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abstract = "Pancreatitis is the most common major complication of diagnostic and therapeutic ERCP occurring in 1-10{\%} of patients. Although ERCP provides a unique opportunity to administer prophylactic therapy to limit the frequency and seventy of post-procedure pancreatitis, no agent thus far studied has been effective in this regard. Corticosteroids have been shown to significantly elevate the functional C-1-esterase inhibitor levels, one of the major circulating protease inhibitors. Moreover, many of the events in the cascade of autodigestion may be inhibited by corticosteroids (e.g. blockage of complement and contact system activation). The aims of this study are to 1) determine whether prophylactic corticosteroids will reduce the frequency and severity of post-procedure pancreatitis, and 2) identify patient and procedure risk factors predictive of the development of post-ERCP pancreatitis. METHODS: This is a randomized prospective double-blind multicenter study. Patients receive either oral prednisone (40 mg) or placebo 15 hours and 3 hours prior to ERCP. A 160 variable database was prospectively collected on randomized patients. Standardized criteria are used to diagnose and grade the severity of post-procedure pancreatitis (GI Endosc 1991;37:383). Pancreatitis rates will be compared between the groups. Secondary analysis will involve logistic regression using patient and procedure characteristics to predict the risk of pancreatitis and the effectiveness of prophylaxis. RESULTS: 493 patients have been randomized. Pancreatitis has occurred in 62 (12.6{\%}) and was graded mild in 40 (8.1{\%}), moderate in 16 (3.2{\%}) and severe in 6 (1.2{\%}). There were no episodes of pancreatitis occurring after randomization and prior to the procedure. Side effects of the placebo and drug occurred in <2{\%} and were primarily limited to mild dyspepsia. The projected enrollment is 2000; an interim analysis will be performed at 50{\%} patient accrual. CONCLUSIONS: Although the risk factors for ERCP-induced pancreatitis have been identified, attempts to prevent this complication have been disappointing. Systemic corticosteroids may be a promising new therapy to reduce the incidence and severity of this complication.",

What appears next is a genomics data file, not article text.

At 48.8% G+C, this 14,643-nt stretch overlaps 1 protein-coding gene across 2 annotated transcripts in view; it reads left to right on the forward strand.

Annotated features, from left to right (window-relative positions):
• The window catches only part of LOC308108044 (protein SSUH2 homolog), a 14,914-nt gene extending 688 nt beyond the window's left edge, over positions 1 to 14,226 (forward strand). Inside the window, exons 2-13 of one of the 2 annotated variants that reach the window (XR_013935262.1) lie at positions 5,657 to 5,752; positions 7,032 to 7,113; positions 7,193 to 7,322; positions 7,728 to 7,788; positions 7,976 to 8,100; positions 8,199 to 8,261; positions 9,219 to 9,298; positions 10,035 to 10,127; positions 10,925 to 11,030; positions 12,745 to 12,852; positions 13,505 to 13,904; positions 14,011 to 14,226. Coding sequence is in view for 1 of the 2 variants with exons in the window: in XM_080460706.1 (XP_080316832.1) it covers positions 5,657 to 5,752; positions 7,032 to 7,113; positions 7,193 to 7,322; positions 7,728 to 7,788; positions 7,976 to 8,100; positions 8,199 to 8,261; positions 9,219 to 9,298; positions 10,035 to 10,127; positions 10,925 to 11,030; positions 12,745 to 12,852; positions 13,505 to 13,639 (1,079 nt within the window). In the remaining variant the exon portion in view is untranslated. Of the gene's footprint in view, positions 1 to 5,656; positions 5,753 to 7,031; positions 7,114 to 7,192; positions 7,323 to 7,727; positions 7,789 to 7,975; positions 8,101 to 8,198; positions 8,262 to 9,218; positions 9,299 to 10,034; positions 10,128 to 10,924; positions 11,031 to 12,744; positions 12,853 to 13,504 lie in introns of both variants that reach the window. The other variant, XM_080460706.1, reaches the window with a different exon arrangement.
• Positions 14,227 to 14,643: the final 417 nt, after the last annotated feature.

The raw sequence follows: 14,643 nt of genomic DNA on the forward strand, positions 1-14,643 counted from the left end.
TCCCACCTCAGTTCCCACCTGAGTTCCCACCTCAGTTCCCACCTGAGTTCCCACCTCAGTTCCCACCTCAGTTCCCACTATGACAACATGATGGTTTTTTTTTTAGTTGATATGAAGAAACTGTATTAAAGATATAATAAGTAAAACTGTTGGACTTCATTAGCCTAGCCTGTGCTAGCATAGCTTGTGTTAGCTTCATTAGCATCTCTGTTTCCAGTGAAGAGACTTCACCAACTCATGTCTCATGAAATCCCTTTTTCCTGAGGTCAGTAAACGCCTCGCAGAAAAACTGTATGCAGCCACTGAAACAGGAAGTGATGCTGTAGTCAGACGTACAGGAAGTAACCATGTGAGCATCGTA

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T1 - Does prophylactic steroid administration reduce the frequency and severity of post-ERCP pancreatitis?